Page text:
The judgment is reversed and the cause is remanded for a new trial.

NOTES

[1] Bowen v. Clarke, 22 Or 566, 30 P 430 (1892); Meagher v. Eilers Music House, 84 Or 33, 164 P 373 (1917) (dictum); 1 American Law of Property, § 3.17, p. 213 (Casner ed 1952); Note, 12 Or L Rev 161 (1933). For additional cases see Annotations, 40 ALR 190 (1926); 126 ALR 1219 (1940).

[2] Benson v. Iowa Bake-Rite Co., 207 Iowa 410, 221 NW 464 (1928); Lawson v. Callaway, 131 Kan 789, 293 P 503 (1930); Strauss v. Turck, 197 Wis 586, 222 NW 811 (1929).

[3] H.S. & D. Inv. Co. v. McCool, 139 Or 266, 9 P2d 809 (1932); 1 American Law of Property, § 3.17, pp. 212-13 (Casner ed 1952); 5 Williston, Contracts, § 1405, p. 3917 (Rev ed 1937).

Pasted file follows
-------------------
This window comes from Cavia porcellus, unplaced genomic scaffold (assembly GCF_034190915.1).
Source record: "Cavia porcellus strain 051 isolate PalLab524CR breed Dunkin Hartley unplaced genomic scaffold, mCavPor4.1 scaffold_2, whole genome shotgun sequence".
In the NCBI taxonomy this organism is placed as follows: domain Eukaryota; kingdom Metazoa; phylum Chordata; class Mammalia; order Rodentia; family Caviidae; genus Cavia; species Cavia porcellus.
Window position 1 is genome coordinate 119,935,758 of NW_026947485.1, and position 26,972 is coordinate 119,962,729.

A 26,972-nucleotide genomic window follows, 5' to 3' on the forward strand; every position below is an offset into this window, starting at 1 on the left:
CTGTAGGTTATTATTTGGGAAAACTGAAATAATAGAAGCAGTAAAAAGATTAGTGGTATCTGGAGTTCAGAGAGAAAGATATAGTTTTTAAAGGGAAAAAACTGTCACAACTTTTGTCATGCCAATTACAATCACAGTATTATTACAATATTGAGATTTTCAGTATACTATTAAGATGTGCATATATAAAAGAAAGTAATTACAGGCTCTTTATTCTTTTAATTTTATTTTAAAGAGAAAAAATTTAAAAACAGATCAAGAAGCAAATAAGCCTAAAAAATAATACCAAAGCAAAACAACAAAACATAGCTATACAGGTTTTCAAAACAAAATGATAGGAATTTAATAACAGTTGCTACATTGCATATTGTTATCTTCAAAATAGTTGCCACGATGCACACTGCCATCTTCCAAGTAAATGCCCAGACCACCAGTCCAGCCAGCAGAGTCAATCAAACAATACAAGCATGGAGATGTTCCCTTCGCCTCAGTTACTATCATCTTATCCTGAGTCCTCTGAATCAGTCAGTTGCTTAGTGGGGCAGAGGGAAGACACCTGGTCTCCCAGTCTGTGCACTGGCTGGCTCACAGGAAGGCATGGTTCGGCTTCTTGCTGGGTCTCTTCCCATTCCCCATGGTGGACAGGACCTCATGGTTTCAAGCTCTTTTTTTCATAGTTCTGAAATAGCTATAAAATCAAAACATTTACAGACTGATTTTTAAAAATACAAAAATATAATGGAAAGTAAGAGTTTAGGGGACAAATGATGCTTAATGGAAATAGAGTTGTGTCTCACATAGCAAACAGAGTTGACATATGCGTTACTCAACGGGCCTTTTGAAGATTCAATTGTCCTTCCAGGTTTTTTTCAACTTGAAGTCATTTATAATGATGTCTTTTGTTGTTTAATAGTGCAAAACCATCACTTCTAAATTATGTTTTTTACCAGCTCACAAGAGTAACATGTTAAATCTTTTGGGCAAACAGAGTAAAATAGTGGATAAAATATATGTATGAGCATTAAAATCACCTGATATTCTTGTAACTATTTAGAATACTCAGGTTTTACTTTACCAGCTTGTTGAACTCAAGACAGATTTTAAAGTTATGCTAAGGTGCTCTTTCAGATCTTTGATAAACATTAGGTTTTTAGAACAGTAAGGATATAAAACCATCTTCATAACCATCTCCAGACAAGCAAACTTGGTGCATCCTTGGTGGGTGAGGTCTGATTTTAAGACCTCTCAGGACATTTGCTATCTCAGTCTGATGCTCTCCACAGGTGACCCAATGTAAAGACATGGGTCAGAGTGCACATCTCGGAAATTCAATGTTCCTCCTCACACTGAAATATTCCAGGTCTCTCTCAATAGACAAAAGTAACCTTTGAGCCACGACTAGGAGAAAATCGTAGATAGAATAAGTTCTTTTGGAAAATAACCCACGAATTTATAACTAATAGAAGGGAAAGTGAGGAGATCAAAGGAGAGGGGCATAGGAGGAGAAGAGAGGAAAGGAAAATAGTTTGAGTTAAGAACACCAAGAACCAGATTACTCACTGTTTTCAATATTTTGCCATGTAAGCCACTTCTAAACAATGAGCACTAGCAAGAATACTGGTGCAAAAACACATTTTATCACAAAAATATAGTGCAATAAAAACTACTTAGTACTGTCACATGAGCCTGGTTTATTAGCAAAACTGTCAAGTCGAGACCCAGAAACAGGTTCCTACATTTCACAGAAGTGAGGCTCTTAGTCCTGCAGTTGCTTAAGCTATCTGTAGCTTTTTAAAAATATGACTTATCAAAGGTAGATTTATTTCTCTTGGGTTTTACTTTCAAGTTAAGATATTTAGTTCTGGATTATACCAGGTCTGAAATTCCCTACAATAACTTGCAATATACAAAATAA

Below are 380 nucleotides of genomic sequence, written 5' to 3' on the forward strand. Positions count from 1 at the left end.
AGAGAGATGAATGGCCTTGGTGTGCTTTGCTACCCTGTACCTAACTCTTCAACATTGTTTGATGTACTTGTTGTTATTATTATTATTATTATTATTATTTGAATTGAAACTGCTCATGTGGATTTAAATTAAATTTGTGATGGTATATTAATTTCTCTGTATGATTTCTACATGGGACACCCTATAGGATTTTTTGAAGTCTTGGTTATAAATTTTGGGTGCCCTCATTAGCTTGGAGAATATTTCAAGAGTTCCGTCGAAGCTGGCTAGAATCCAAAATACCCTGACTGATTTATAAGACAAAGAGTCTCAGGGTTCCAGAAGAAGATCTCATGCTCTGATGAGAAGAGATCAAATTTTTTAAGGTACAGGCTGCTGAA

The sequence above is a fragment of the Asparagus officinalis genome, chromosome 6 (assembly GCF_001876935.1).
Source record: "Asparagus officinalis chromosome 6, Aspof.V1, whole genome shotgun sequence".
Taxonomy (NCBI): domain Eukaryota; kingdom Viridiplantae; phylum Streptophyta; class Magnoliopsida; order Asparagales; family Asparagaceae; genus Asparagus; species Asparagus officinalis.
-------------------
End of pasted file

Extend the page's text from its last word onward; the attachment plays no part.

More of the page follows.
[4] In the very early law the tenant had only contractual rights against his landlord. Through a gradual expansion of the tenant's remedies, his interest eventually was treated as an estate in land. 1 American Law of Property, § 1.11, 3.11 (Casner ed 1952). The transformation of the tenant's interest from contract to property was not designed to benefit the landlord. To hold that he is benefited by absolving him from any obligation to mitigate damages is, as one writer describes it, "an incongruous inversion." Note, 41 Minn L Rev 355, 359 (1957).

[5] McCormick, The Rights of the Landlord Upon Abandonment of the Premises by the Tenant, 23 Mich L Rev 211, 221-22 (1925).

[6] Cases adopting the majority view sometimes stress the point that the adoption of the mitigation rule would impose an unreasonable burden on the lessor in requiring him to seek new tenants. Landlord's Obligation to Mitigate When Tenant Abandons, 1960 Ill L F 332, 335.